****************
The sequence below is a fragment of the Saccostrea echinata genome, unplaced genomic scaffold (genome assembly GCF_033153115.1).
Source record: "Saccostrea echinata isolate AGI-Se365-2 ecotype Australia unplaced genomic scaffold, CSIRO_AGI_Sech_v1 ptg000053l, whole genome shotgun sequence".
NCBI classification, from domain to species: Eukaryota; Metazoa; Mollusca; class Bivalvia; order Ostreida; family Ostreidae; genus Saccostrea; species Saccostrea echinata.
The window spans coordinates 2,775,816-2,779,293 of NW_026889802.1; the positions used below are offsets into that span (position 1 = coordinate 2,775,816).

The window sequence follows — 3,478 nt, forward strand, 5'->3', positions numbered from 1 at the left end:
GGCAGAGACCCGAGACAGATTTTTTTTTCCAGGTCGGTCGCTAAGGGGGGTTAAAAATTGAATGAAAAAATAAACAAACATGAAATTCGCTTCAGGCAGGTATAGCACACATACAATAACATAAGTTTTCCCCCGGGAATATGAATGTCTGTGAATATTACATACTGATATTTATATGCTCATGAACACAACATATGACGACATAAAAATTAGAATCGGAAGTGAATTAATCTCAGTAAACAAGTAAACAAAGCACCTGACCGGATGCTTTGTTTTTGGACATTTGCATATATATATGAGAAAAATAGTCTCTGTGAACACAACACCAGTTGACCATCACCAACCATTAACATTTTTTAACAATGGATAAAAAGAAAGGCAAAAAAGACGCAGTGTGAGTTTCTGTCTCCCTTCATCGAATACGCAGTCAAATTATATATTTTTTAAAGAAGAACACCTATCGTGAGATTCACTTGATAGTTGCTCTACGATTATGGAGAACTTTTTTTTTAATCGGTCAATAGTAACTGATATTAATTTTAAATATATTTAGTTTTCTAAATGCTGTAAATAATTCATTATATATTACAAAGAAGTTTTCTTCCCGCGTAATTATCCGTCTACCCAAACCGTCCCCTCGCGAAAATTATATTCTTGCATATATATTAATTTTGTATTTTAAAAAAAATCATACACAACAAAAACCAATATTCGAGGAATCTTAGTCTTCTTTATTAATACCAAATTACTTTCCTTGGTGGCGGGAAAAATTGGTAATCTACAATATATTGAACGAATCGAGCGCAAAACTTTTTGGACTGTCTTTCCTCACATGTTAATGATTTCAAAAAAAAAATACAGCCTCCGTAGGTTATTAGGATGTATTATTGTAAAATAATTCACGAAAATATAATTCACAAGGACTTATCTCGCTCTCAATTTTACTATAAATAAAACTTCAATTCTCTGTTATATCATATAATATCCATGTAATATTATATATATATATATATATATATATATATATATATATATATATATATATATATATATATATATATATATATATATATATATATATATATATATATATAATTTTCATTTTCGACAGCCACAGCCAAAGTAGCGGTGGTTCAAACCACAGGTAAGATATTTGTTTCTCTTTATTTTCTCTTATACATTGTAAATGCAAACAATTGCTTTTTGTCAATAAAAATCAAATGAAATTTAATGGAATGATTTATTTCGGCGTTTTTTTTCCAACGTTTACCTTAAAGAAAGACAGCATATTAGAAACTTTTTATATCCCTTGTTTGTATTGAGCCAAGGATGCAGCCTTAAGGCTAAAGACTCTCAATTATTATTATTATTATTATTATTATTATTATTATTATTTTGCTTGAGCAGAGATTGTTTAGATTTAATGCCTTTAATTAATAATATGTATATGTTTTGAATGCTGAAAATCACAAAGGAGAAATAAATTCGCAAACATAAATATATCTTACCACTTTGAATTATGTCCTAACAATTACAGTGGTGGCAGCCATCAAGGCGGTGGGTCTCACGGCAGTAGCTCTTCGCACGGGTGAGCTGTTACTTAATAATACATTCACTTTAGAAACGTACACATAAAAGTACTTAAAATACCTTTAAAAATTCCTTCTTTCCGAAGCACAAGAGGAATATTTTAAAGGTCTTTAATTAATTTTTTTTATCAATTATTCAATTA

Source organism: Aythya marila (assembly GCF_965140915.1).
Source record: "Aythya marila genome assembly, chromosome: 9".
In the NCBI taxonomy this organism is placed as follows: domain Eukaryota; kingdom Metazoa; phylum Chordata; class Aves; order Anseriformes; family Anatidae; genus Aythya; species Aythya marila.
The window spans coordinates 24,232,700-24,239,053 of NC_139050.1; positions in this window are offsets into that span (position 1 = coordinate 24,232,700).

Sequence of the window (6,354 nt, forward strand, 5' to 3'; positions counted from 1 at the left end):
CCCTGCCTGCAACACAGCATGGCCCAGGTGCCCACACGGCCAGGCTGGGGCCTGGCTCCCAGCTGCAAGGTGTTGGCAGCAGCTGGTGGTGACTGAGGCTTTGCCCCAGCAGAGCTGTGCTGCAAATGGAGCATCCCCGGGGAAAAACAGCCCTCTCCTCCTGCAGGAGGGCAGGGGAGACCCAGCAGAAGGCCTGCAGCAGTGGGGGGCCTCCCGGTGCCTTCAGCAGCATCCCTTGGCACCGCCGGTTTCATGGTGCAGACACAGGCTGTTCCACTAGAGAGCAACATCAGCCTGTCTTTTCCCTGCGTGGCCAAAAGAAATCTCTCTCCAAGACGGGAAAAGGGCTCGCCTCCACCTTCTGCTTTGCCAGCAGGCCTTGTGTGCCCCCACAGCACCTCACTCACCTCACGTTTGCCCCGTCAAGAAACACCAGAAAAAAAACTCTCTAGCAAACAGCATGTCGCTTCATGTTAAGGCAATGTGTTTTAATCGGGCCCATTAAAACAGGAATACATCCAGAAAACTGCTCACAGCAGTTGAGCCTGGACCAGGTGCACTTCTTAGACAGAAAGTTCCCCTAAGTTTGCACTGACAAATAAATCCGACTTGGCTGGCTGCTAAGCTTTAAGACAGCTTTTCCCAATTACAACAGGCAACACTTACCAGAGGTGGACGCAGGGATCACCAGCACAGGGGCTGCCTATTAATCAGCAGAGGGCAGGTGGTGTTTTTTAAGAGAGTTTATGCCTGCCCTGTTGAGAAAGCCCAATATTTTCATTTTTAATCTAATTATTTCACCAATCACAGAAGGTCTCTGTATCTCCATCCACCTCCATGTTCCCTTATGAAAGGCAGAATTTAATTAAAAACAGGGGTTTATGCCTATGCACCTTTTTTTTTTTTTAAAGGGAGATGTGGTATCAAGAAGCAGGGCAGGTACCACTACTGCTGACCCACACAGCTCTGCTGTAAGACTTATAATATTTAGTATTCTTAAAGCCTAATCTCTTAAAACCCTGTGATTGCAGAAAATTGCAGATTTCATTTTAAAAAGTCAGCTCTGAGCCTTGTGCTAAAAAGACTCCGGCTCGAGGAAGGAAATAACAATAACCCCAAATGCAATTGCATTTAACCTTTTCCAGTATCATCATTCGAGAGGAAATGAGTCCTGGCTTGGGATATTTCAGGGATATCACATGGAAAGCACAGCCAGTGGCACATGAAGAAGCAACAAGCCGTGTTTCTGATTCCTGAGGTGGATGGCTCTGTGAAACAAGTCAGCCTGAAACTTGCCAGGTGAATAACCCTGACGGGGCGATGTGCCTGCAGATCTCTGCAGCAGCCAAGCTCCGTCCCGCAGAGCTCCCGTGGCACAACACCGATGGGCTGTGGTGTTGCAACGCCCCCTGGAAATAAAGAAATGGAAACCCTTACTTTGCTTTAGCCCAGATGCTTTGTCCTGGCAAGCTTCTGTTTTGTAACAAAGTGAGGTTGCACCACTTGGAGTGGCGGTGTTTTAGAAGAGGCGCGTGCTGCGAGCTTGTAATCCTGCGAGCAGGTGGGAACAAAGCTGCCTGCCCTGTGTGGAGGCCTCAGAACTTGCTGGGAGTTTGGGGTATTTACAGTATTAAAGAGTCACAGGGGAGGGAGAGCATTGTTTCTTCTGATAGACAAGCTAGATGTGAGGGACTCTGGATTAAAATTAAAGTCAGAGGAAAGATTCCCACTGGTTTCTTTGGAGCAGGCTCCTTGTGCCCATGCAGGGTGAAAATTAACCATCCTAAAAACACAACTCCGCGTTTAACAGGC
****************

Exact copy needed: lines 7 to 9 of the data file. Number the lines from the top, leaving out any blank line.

Source organism: Aythya marila (assembly GCF_965140915.1).
Source record: "Aythya marila genome assembly, chromosome: 9".
In the NCBI taxonomy this organism is placed as follows: domain Eukaryota; kingdom Metazoa; phylum Chordata; class Aves; order Anseriformes; family Anatidae; genus Aythya; species Aythya marila.